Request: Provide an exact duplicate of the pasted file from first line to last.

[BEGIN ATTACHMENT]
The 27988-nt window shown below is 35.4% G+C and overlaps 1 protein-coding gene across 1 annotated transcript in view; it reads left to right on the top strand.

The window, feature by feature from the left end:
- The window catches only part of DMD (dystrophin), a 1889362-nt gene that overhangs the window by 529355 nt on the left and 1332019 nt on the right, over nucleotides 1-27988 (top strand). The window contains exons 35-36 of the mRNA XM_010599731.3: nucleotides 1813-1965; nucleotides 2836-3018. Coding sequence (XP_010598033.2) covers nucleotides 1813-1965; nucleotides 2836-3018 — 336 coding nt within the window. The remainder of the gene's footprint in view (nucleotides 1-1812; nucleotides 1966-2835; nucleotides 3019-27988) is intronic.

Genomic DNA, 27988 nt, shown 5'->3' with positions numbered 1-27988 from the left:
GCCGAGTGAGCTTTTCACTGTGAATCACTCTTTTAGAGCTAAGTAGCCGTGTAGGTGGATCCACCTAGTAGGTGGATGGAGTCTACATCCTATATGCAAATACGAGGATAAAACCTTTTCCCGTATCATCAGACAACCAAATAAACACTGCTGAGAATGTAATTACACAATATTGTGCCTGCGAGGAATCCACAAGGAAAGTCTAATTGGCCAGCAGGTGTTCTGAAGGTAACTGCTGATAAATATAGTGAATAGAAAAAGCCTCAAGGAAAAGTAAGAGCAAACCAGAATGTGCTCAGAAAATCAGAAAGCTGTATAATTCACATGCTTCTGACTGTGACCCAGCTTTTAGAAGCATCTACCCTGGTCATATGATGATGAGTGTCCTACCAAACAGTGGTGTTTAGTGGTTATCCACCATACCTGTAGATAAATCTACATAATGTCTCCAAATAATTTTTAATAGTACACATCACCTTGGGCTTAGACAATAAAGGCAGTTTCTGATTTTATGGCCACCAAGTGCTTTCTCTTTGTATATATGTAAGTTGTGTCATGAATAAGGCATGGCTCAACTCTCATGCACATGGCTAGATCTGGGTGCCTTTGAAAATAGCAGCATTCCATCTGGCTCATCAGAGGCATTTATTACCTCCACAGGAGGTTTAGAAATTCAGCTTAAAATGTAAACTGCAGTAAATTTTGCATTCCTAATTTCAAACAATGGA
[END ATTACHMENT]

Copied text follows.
The 27988-nt window shown below is 35.4% G+C and overlaps 1 protein-coding gene across 1 annotated transcript in view; it reads left to right on the top strand.

The window, feature by feature from the left end:
- The window catches only part of DMD (dystrophin), a 1889362-nt gene that overhangs the window by 529355 nt on the left and 1332019 nt on the right, over nucleotides 1-27988 (top strand). The window contains exons 35-36 of the mRNA XM_010599731.3: nucleotides 1813-1965; nucleotides 2836-3018. Coding sequence (XP_010598033.2) covers nucleotides 1813-1965; nucleotides 2836-3018 — 336 coding nt within the window. The remainder of the gene's footprint in view (nucleotides 1-1812; nucleotides 1966-2835; nucleotides 3019-27988) is intronic.

Genomic DNA, 27988 nt, shown 5'->3' with positions numbered 1-27988 from the left:
GCCGAGTGAGCTTTTCACTGTGAATCACTCTTTTAGAGCTAAGTAGCCGTGTAGGTGGATCCACCTAGTAGGTGGATGGAGTCTACATCCTATATGCAAATACGAGGATAAAACCTTTTCCCGTATCATCAGACAACCAAATAAACACTGCTGAGAATGTAATTACACAATATTGTGCCTGCGAGGAATCCACAAGGAAAGTCTAATTGGCCAGCAGGTGTTCTGAAGGTAACTGCTGATAAATATAGTGAATAGAAAAAGCCTCAAGGAAAAGTAAGAGCAAACCAGAATGTGCTCAGAAAATCAGAAAGCTGTATAATTCACATGCTTCTGACTGTGACCCAGCTTTTAGAAGCATCTACCCTGGTCATATGATGATGAGTGTCCTACCAAACAGTGGTGTTTAGTGGTTATCCACCATACCTGTAGATAAATCTACATAATGTCTCCAAATAATTTTTAATAGTACACATCACCTTGGGCTTAGACAATAAAGGCAGTTTCTGATTTTATGGCCACCAAGTGCTTTCTCTTTGTATATATGTAAGTTGTGTCATGAATAAGGCATGGCTCAACTCTCATGCACATGGCTAGATCTGGGTGCCTTTGAAAATAGCAGCATTCCATCTGGCTCATCAGAGGCATTTATTACCTCCACAGGAGGTTTAGAAATTCAGCTTAAAATGTAAACTGCAGTAAATTTTGCATTCCTAATTTCAAACAATGGA